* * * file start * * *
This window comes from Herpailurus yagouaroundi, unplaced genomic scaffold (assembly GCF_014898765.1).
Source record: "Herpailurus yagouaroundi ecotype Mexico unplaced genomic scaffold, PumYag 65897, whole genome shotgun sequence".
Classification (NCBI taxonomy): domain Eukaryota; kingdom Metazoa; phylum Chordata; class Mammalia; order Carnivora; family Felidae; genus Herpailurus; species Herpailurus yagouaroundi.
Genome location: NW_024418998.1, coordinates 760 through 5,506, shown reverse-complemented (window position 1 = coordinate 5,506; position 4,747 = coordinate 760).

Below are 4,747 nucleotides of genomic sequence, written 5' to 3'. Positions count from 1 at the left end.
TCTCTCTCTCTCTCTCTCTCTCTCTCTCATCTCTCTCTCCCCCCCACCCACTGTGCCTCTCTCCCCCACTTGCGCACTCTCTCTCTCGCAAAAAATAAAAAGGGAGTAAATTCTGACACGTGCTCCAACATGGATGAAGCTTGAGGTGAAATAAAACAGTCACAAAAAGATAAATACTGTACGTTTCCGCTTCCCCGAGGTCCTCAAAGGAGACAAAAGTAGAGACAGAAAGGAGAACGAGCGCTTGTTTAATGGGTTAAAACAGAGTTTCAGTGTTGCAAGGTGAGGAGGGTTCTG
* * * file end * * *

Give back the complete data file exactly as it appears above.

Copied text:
This window comes from Herpailurus yagouaroundi, unplaced genomic scaffold (assembly GCF_014898765.1).
Source record: "Herpailurus yagouaroundi ecotype Mexico unplaced genomic scaffold, PumYag 65897, whole genome shotgun sequence".
Classification (NCBI taxonomy): domain Eukaryota; kingdom Metazoa; phylum Chordata; class Mammalia; order Carnivora; family Felidae; genus Herpailurus; species Herpailurus yagouaroundi.
Genome location: NW_024418998.1, coordinates 760 through 5,506, shown reverse-complemented (window position 1 = coordinate 5,506; position 4,747 = coordinate 760).

Below are 4,747 nucleotides of genomic sequence, written 5' to 3'. Positions count from 1 at the left end.
TCTCTCTCTCTCTCTCTCTCTCTCTCTCATCTCTCTCTCCCCCCCACCCACTGTGCCTCTCTCCCCCACTTGCGCACTCTCTCTCTCGCAAAAAATAAAAAGGGAGTAAATTCTGACACGTGCTCCAACATGGATGAAGCTTGAGGTGAAATAAAACAGTCACAAAAAGATAAATACTGTACGTTTCCGCTTCCCCGAGGTCCTCAAAGGAGACAAAAGTAGAGACAGAAAGGAGAACGAGCGCTTGTTTAATGGGTTAAAACAGAGTTTCAGTGTTGCAAGGTGAGGAGGGTTCTG